Car Review: Toyota Highlander Hybrid
Sticker price: $34,385
Dealer cost: $31,015
MPG: 27 city, 25 highway
3-yr resale value: 50%
5-yr resale value: 36%
Cargo space: 42.3 cu. ft.
Lows: Ungainly system to convert second row bench to captain's chairs; options can run up price
Signs of strain on family budgets -- including record high gas prices and slumping home values -- sent sales of trucks and SUVs down 11% in February compared with a year ago. While everyone blanches at $80 trips to the gas pump, some families simply can't do without the ability to haul six or seven people.
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That's where the Toyota Highlander Hybrid comes in. As a crossover SUV, it doesn't have the mom-mobile stigma of a minivan. It's built with a unibody structure -- rather than body bolted to frame -- so it handles more like a car than a truck. And because it's a hybrid, it can get up to 27 miles per gallon in city driving. The combination of fuel economy, roominess and resale value earned the Highlander Hybrid Kiplinger's award for Best New Large and Midsize Crossover.
New for 2008
Toyota redesigned the Highlander for 2008. It's four inches longer and three inches wider than last year's model and has more interior room -- most notably in the width of the seats and increased legroom for front and second-row passengers. Plus, access to the third-row seat is easier thanks to second-row seats that easily slide forward.
The hybrid Highlander has the same powertrain as last year's model -- a 3.3-liter gas engine combined with electric motors that together produce 209 horsepower. But acceleration is more than adequate because of torque from the electric motors. All-wheel drive is standard. (The nonhybrid Highlander, starting at $27,985, got a new 3.5-liter V6 engine with 270 horsepower. Toyota discontinued the four-cylinder version of the Highlander to avoid competing with the RAV 4.)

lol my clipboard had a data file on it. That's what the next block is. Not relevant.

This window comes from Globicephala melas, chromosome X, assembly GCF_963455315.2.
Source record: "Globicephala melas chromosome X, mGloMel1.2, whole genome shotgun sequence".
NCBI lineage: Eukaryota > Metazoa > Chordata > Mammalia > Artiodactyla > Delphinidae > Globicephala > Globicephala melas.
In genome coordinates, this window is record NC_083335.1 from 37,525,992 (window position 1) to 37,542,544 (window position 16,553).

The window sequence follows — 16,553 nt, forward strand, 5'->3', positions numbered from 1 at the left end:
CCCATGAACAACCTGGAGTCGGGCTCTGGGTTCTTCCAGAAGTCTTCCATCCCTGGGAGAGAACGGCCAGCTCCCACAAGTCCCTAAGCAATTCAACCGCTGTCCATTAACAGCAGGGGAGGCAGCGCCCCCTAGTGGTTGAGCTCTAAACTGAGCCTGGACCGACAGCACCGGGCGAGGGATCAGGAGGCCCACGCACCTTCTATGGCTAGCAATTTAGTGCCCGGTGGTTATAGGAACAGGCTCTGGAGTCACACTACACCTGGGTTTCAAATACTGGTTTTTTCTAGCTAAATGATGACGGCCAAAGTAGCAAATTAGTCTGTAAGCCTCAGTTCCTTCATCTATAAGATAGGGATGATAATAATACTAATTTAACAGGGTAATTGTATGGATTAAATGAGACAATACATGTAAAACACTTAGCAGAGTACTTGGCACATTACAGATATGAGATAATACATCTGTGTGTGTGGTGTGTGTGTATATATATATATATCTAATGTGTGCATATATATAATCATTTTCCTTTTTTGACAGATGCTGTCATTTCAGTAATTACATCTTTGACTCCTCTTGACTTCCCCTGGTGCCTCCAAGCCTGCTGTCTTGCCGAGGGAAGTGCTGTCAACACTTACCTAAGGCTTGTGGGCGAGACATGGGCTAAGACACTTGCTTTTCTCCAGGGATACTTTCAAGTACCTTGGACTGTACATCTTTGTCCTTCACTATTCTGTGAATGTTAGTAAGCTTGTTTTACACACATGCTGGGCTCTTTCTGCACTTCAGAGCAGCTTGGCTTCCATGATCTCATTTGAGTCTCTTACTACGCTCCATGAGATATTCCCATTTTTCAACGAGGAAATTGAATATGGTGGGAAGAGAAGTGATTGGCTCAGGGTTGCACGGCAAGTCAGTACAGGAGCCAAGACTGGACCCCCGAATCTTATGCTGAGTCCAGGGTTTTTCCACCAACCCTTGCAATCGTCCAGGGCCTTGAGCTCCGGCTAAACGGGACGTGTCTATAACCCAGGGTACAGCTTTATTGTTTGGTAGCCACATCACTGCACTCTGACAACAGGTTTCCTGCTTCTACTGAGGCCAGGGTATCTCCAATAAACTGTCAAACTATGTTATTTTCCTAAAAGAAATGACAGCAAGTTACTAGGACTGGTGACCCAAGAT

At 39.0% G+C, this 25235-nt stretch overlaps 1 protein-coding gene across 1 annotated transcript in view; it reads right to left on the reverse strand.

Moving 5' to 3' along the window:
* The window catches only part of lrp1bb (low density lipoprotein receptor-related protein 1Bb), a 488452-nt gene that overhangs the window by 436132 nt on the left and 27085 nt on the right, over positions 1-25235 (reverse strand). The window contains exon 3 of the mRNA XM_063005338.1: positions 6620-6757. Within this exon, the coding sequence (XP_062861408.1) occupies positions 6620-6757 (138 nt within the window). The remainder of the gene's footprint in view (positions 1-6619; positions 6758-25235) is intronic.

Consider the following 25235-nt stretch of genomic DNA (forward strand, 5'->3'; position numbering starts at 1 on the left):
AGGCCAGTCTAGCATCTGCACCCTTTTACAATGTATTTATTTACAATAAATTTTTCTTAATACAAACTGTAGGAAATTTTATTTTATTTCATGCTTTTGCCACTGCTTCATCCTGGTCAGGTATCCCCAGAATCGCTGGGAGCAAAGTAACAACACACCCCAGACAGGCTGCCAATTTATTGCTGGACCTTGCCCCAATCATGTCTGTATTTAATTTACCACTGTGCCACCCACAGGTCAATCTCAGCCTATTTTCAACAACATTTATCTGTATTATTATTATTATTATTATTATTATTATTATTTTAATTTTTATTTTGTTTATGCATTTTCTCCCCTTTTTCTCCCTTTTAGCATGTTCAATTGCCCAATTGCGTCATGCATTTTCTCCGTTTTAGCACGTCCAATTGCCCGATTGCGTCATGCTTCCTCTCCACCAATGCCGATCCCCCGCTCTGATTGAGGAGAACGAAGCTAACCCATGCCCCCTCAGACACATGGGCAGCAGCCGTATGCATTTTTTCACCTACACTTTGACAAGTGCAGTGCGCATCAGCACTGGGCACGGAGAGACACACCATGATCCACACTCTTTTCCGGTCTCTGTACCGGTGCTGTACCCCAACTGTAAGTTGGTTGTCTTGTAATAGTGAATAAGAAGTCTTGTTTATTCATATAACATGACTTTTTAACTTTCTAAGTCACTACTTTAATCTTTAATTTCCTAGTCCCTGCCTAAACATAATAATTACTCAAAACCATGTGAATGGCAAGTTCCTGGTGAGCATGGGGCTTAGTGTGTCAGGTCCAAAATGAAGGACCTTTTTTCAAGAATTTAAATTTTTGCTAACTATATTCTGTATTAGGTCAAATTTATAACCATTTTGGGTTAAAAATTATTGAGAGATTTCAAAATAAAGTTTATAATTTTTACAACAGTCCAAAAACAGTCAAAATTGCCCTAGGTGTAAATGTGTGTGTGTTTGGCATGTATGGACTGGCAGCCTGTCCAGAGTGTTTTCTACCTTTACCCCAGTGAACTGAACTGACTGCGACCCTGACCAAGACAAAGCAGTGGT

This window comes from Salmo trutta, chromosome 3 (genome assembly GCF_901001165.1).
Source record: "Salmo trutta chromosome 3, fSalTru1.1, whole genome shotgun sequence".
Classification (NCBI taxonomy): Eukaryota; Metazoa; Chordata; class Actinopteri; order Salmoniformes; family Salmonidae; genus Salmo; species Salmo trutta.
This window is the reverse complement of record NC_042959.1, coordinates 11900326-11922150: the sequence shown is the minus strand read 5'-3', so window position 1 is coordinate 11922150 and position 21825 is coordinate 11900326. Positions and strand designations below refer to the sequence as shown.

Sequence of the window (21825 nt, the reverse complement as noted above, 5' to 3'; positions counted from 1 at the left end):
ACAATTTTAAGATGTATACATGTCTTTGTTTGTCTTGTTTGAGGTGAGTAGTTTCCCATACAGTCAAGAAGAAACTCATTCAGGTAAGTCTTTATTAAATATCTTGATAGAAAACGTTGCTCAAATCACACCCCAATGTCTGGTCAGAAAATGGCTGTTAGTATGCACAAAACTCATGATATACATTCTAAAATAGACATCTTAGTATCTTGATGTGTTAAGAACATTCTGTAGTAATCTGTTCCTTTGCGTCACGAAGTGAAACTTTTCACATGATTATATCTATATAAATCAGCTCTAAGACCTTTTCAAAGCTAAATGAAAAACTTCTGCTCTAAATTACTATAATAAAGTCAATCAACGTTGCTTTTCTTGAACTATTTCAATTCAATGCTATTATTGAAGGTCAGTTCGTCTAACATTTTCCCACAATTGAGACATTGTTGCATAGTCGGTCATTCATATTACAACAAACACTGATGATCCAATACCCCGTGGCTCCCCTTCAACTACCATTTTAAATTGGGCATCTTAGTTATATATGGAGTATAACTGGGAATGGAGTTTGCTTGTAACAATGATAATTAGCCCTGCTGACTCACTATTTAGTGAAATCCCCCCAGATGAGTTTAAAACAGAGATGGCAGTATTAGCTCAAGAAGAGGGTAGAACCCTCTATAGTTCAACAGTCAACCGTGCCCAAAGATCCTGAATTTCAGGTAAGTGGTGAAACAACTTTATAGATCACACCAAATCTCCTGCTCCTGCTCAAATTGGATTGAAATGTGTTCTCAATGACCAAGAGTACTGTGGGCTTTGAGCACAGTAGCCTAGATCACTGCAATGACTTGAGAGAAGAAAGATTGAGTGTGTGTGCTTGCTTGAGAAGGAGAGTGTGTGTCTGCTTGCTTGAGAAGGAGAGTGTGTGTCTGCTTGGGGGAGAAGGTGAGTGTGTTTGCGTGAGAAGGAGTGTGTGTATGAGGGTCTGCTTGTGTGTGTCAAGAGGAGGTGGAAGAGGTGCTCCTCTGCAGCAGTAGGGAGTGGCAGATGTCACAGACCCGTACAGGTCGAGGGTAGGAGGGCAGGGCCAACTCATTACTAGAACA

Because of the new EPA fuel-economy testing procedures, on paper the gas mileage has dropped (from 32 mpg city and 27 mpg highway to 27 mpg city and 25 mpg highway). But that's simply closer to real-world results.
For an SUV that's on the large size, the Highlander handles well and corners without a lot of roll. It has all the standard safety features it should -side and head-protecting curtain airbags, plus a driver's side knee airbag.
It also has Toyota's advanced electronic stability control system. Called Vehicle Dynamics Integrated Management (VDIM), it anticipates instability -- based on signals from a sensor that measures changes in vehicle angle and deceleration, plus speed and steering sensors -- and makes stabilizing corrections.
Options can add up. The third-row seat and is standard in the Limited trim level ($40,635) but is a $2,800 option on the base model. Dual-zone climate control plus automatic rear air-conditioning adds up to $1,160. The navigation system, including an upgraded stereo system and Bluetooth hands-free-phone connection, is $2,655 -- but it's not available on the base model (neither are leather seats or a sunroof).
The new Highlander also has a quirky feature called "second-row center stow seat." In other words, the center seat can be removed to go from three-seat bench to two captain's chairs -- and gain easier access to the third-row seats.
My daughter liked sitting in the back with the two-seat configuration. My quibble is that you have to manually remove the center seat and stow it in a small compartment in front of you. Couldn't some of the world's most talented automotive designers come up with a more elegant system?
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